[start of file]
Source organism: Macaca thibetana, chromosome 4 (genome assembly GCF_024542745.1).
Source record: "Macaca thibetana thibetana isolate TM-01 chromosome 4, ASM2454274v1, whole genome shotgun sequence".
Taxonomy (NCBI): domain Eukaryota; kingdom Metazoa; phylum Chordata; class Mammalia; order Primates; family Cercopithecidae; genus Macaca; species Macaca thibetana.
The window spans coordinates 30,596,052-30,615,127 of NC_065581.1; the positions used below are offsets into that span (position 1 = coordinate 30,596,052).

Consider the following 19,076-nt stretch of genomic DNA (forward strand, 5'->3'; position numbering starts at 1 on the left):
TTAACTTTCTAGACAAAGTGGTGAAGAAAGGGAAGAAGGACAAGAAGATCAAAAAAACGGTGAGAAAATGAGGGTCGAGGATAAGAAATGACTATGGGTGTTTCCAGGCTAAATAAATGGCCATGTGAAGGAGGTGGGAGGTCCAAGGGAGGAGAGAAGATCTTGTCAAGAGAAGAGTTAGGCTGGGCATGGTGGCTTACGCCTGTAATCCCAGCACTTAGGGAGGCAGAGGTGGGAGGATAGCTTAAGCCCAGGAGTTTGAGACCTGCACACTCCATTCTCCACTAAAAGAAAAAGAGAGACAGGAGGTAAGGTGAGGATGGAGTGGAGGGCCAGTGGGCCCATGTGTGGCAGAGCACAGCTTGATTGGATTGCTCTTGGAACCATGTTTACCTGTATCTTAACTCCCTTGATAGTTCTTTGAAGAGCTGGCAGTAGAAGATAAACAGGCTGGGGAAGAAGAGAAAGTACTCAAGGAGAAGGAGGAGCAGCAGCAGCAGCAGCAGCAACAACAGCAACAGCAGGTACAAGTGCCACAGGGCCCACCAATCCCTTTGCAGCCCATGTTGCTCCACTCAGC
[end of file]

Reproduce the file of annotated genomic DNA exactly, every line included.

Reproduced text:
Source organism: Macaca thibetana, chromosome 4 (genome assembly GCF_024542745.1).
Source record: "Macaca thibetana thibetana isolate TM-01 chromosome 4, ASM2454274v1, whole genome shotgun sequence".
Taxonomy (NCBI): domain Eukaryota; kingdom Metazoa; phylum Chordata; class Mammalia; order Primates; family Cercopithecidae; genus Macaca; species Macaca thibetana.
The window spans coordinates 30,596,052-30,615,127 of NC_065581.1; the positions used below are offsets into that span (position 1 = coordinate 30,596,052).

Consider the following 19,076-nt stretch of genomic DNA (forward strand, 5'->3'; position numbering starts at 1 on the left):
TTAACTTTCTAGACAAAGTGGTGAAGAAAGGGAAGAAGGACAAGAAGATCAAAAAAACGGTGAGAAAATGAGGGTCGAGGATAAGAAATGACTATGGGTGTTTCCAGGCTAAATAAATGGCCATGTGAAGGAGGTGGGAGGTCCAAGGGAGGAGAGAAGATCTTGTCAAGAGAAGAGTTAGGCTGGGCATGGTGGCTTACGCCTGTAATCCCAGCACTTAGGGAGGCAGAGGTGGGAGGATAGCTTAAGCCCAGGAGTTTGAGACCTGCACACTCCATTCTCCACTAAAAGAAAAAGAGAGACAGGAGGTAAGGTGAGGATGGAGTGGAGGGCCAGTGGGCCCATGTGTGGCAGAGCACAGCTTGATTGGATTGCTCTTGGAACCATGTTTACCTGTATCTTAACTCCCTTGATAGTTCTTTGAAGAGCTGGCAGTAGAAGATAAACAGGCTGGGGAAGAAGAGAAAGTACTCAAGGAGAAGGAGGAGCAGCAGCAGCAGCAGCAGCAACAACAGCAACAGCAGGTACAAGTGCCACAGGGCCCACCAATCCCTTTGCAGCCCATGTTGCTCCACTCAGC